If we think about it – Every family has it’s beginning in adoption. Two people ‘adopt’ each other to form a unit, and their families ‘adopt’ the person their child has ‘adopted’ into their families (well, sometimes… just like real life), and then the original unit has a child and the families ‘adopt’ it as part of their own families and then two families are now one behind the child.
    dear Inappropriate, I saw a comment by you on another blog (“What I don't want however, and what I won't particpate in, is bashing Adoptees and Real Mothers that I adore who disagree with me. I'm not going there. I will just simply respect their reasons for why they feel as they feel and leave it at that, because one of the evilist things The Adoption Industry and The Churches have done to all of us is viciously pit us against each other while they take complete and total pleaasure in watching us come undone.”) and I just want to say, Thank you. If I know you, I’m sorry I don’t recognize your “pen name” and if I don’t know you, I hope I will.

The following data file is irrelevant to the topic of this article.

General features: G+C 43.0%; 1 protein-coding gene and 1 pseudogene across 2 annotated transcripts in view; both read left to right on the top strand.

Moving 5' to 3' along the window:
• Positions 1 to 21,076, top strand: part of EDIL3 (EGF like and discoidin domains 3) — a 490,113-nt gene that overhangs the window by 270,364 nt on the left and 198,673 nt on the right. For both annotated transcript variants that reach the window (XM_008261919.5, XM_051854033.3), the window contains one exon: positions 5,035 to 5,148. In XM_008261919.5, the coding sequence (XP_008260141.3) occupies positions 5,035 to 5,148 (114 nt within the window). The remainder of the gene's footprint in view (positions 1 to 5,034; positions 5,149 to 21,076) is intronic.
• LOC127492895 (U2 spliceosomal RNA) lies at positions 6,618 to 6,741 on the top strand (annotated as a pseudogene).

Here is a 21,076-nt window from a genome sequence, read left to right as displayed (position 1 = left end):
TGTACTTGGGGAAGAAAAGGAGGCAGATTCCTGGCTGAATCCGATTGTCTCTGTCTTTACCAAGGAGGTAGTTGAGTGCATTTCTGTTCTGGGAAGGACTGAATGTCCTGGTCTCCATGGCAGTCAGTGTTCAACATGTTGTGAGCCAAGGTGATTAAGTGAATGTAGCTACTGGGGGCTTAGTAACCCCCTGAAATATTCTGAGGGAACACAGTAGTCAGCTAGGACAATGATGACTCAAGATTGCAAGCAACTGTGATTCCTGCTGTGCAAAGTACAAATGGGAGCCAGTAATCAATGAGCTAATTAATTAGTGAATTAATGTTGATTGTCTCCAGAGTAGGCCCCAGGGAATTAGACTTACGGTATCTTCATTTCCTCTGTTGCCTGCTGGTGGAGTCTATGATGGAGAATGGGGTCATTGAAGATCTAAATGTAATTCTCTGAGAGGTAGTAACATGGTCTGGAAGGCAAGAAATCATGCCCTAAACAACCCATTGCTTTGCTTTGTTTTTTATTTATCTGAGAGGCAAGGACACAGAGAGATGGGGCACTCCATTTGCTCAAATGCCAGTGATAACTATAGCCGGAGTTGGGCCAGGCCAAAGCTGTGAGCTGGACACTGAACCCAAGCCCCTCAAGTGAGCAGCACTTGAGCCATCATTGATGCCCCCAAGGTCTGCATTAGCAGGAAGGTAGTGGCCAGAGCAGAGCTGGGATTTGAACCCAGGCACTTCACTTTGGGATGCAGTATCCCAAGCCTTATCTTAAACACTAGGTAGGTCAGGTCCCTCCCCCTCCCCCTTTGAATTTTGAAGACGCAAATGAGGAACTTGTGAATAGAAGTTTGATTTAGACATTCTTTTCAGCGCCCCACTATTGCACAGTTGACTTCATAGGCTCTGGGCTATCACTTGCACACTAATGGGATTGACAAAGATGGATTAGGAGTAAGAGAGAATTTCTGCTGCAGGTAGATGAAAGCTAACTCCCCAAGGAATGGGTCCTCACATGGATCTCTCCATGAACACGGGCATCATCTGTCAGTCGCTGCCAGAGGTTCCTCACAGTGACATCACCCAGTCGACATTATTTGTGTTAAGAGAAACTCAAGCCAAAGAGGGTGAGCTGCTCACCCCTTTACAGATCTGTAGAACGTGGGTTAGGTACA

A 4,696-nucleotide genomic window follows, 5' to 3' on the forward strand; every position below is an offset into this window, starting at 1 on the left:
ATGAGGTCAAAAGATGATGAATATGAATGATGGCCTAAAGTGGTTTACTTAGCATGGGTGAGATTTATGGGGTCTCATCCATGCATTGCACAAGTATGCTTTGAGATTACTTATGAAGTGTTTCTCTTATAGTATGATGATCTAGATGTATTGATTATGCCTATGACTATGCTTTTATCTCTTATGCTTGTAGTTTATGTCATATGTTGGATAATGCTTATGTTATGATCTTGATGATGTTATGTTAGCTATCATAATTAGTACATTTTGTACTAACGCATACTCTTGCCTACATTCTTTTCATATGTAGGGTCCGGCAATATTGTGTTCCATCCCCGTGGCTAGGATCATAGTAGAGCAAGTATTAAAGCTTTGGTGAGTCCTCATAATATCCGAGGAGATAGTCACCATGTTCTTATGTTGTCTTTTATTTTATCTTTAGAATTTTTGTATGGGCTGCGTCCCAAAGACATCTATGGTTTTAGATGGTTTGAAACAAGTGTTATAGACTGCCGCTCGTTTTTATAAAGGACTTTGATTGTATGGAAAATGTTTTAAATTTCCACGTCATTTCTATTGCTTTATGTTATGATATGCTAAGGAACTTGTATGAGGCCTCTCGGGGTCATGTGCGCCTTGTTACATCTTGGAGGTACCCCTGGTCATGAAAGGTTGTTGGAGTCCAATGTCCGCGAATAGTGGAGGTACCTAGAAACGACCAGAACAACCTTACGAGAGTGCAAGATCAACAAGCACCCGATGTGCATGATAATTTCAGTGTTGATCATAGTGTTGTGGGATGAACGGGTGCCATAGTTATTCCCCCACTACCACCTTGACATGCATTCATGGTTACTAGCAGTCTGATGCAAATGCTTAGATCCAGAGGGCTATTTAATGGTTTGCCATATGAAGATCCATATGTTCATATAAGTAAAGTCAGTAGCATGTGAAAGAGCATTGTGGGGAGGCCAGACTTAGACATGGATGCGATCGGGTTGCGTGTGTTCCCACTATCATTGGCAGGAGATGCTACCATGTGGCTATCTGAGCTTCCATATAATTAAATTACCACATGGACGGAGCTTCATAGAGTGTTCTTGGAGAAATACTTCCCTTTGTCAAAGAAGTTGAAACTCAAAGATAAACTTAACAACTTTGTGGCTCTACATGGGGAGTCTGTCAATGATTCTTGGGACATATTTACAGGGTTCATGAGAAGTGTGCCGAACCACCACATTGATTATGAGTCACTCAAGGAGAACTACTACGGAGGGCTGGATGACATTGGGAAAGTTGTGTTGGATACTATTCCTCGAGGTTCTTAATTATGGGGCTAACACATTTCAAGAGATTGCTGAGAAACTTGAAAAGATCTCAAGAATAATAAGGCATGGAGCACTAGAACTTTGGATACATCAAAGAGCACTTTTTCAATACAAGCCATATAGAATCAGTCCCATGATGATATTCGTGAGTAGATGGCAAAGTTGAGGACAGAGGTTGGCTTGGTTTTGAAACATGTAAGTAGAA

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  12. Sometime the comments just blow me away and this is one of the days. Thank you all for the insights; I just wish adoption did not start, and sometimes end, with so much internal anguish and pain. For all concerned.

    One small note: I often mention to people when appropriate that I had found my daughter--well, it is different now that she died--and more times than not I have gotten a positive response, like Maryanne. It's good to mention these things to people so that search and reunion can seem like a normal thing.

    On another note, I just learned that my other granddaughter does not have the time to visit at all this summer. Am I bummed? You bet. With her, whom I've known since she was born, I always feel like the "birth" grandmother who comes in second. My husband says this will change with time, but who knows and hey! I'm not getting any younger.

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  13. My surrendered daughter made an interesting comment about her brother, also adopted, who refused to search. She thought the reason was that he had a good job and a prominent position in the Church and did not want to think of himself as a bastard.